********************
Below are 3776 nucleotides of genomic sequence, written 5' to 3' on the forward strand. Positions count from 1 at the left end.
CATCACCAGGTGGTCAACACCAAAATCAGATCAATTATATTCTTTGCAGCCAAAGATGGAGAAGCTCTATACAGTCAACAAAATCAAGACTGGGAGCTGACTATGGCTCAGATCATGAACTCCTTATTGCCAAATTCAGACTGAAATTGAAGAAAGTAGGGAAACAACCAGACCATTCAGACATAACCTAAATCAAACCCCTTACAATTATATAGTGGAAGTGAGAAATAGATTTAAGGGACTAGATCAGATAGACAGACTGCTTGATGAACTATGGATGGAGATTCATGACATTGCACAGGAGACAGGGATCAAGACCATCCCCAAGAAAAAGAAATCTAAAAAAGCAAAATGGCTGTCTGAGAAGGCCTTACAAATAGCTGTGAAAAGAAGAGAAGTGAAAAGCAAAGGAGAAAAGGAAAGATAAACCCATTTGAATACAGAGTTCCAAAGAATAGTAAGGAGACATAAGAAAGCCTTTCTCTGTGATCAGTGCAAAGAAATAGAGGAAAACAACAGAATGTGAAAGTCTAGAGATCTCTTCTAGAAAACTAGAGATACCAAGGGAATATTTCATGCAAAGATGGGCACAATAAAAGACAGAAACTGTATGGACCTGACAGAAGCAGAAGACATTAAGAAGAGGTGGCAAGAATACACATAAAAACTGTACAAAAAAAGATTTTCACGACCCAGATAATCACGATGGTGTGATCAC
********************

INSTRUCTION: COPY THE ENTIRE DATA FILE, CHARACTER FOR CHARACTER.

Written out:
Below are 3776 nucleotides of genomic sequence, written 5' to 3' on the forward strand. Positions count from 1 at the left end.
CATCACCAGGTGGTCAACACCAAAATCAGATCAATTATATTCTTTGCAGCCAAAGATGGAGAAGCTCTATACAGTCAACAAAATCAAGACTGGGAGCTGACTATGGCTCAGATCATGAACTCCTTATTGCCAAATTCAGACTGAAATTGAAGAAAGTAGGGAAACAACCAGACCATTCAGACATAACCTAAATCAAACCCCTTACAATTATATAGTGGAAGTGAGAAATAGATTTAAGGGACTAGATCAGATAGACAGACTGCTTGATGAACTATGGATGGAGATTCATGACATTGCACAGGAGACAGGGATCAAGACCATCCCCAAGAAAAAGAAATCTAAAAAAGCAAAATGGCTGTCTGAGAAGGCCTTACAAATAGCTGTGAAAAGAAGAGAAGTGAAAAGCAAAGGAGAAAAGGAAAGATAAACCCATTTGAATACAGAGTTCCAAAGAATAGTAAGGAGACATAAGAAAGCCTTTCTCTGTGATCAGTGCAAAGAAATAGAGGAAAACAACAGAATGTGAAAGTCTAGAGATCTCTTCTAGAAAACTAGAGATACCAAGGGAATATTTCATGCAAAGATGGGCACAATAAAAGACAGAAACTGTATGGACCTGACAGAAGCAGAAGACATTAAGAAGAGGTGGCAAGAATACACATAAAAACTGTACAAAAAAAGATTTTCACGACCCAGATAATCACGATGGTGTGATCAC